I want to go to Mark 10:6-9. Just starting with creation. Did Jesus believe in the creation story, and did Jesus believe that Adam and Eve were real people? And did Jesus believe that Adam and Eve were created at the very beginning of creation? So there’s a lot of different issues there, because, Derek, you and I know that there are Christians—Christian scholars, Christian teachers—who have written books where they say they’re Christians, they say they believe in the Bible, and they have different views about the creation story. And even Adam and Eve, some would say, yeah, Adam was a real guy, but he wasn’t necessarily created at the very beginning of the creation. There was creation at some point, whether it was the Big Bang or whatever. Like a William Lane Craig, who says he believes in the Bible, and he even says he believes inerrancy, yet he holds to the Big Bang and that the universe is 13.5 billion years old, and that the Earth is 4 billion years old.
Everything came into existence through God’s creative activity. And it wasn’t until hundreds of thousands of years later—if not millions of years later—that, finally, human beings were created. So in other words, William Lane Craig and others who say they believe in a real Adam, but they say he wasn’t necessarily created at the very beginning of time, right? That’s actually a pretty common view among so-called conservative evangelicals. But in Mark 10:6-9, Jesus makes it clear that no, that’s not true. And he’s not even talking about the age of the earth, but what he’s clearly saying is that no, Adam was created at the very beginning of time. So here, this is Mark 10, starting at verse two. The Pharisees come up to test Jesus regarding something in Scripture, and they’re talking about divorce, and they think they’re going to expose him for being a fool.
So they say in Mark 10, “Moses permitted a man to write a certificate of divorce and send her away.” So Moses allowed divorce. What do you think? Verse 5: “But Jesus said to them, ‘Because of your hardness of heart, Moses wrote you this commandment.’” But verse six: “from the beginning of creation.” So that’s the key phrase right there—”from the beginning of creation.” Jesus clearly is alluding to, if not directly referring to, Genesis 1:1. The beginning, right? “The beginning,” Mark wrote in Greek. So when Jesus says, “from the beginning of creation,” Jesus means the first chapter of Genesis. That whole chapter is the beginning of creation—days one through six.
And from the beginning of creation, God made them male and female. So in verse six, Jesus is clearly affirming the true literal historicity of Genesis chapter one, all the way to verse 27. And Jesus is saying that Adam and Eve, who were created on day six—they weren’t created 250,000 years after the beginning of creation. They were created from the beginning, right from the very beginning. In other words, he’s affirming that it happened in six days. In one week, from the beginning of creation, God made Adam and Eve. So there it is. So you have to look at that passage in context and meditate on it a little bit to let it sink in. But it becomes clear that Jesus affirmed that Adam and Eve were real, and the story as given in Genesis one is true history. Adam and Eve were created from the very beginning of creation, and Jesus affirmed that. Jesus [also] believed that Abel was a real person. So that would be in Luke chapter 11.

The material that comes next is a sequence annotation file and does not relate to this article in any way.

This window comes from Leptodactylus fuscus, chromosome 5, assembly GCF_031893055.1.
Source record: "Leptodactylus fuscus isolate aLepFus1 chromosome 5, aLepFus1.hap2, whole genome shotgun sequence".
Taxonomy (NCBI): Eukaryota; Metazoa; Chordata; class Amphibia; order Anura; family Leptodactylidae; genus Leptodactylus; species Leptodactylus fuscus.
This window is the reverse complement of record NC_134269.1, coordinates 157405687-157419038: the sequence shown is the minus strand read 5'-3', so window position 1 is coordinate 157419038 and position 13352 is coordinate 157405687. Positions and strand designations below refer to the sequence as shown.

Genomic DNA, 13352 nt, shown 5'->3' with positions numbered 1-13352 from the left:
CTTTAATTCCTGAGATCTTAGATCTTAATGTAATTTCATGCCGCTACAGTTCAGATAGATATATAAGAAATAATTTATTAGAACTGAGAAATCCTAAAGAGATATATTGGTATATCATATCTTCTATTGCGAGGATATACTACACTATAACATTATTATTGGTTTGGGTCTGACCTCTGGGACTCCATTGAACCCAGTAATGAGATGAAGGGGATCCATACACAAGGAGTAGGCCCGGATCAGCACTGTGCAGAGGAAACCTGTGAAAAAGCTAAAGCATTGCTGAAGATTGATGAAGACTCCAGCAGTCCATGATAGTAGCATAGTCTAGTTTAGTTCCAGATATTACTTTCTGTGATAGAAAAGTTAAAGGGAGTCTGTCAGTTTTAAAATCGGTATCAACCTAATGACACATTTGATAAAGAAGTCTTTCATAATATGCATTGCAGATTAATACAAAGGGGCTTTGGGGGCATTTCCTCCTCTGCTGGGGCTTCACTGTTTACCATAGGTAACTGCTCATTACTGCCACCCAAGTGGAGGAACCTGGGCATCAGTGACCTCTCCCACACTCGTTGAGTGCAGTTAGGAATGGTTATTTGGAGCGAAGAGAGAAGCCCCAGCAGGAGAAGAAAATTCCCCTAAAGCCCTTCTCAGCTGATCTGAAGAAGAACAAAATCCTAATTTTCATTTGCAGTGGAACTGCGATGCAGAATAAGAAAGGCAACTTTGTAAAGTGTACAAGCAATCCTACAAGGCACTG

Some of these guys that are Christians say that Adam was not a real person. [I would like to take them to] the genealogy of Genesis five and then the genealogy of Luke three. Because in Luke three, the genealogy in verse 23 starts with Jesus—how he came from and was adopted by Joseph, and then Joseph had a father and his name was whatever. And then it traces the genealogy from Jesus all the way back to King David, and then Abraham and then Noah. And then it goes all the way back to Adam, and it’s just this unbroken genealogy. Now, I like to go one name at a time and ask, was this guy real?
Was Joseph the adopted father of Jesus? And then I’ll just keep walking through it asking if all these guys are real. Well, that one, I don’t know because he’s some dude. But then we get to Abraham. Yeah, Abraham was probably real, they will say. And then, well, what about Abraham’s father? Was he real? Probably not. So Abraham was probably real, but his dad wasn’t? So I don’t know how that works. I don’t know, because Noah definitely wasn’t real, as we’re going through that genealogy. And then all the way back to Adam. Adam definitely was not real. And Adam’s sons, whether they were Seth or Abel, were not real. So this is an evangelical. He’s got a problem because he’s not being consistent with the Bible. But the point is, if you’re going to dismiss Adam as a real guy, you have to dismiss his children, including Cain, Abel, and Seth, and just say those were mythical or whatever. But in Luke 11, Jesus affirmed the reality of Abel as a real person because again, in Luke 11, Jesus is being confronted by some lawyers. These were Jewish leaders, and in verse 46, they were taking him to task. Jesus rebuked him and says, “Woe to you lawyers,” because they were hypocrites, religious hypocrites. As a matter of fact, these lawyers were trying to kill Jesus. And they were just like people in the Old Testament who came before them who wanted to kill the prophets and did kill the prophets. They claimed to be religious, yet they killed God’s prophets. And Jesus says, you’re just like those guys. Verse 49, Jesus says to them, “For this reason, also the wisdom of God said, I will send to them these prophet killers, the prophets and apostles, and some of them they will kill and some they will persecute.”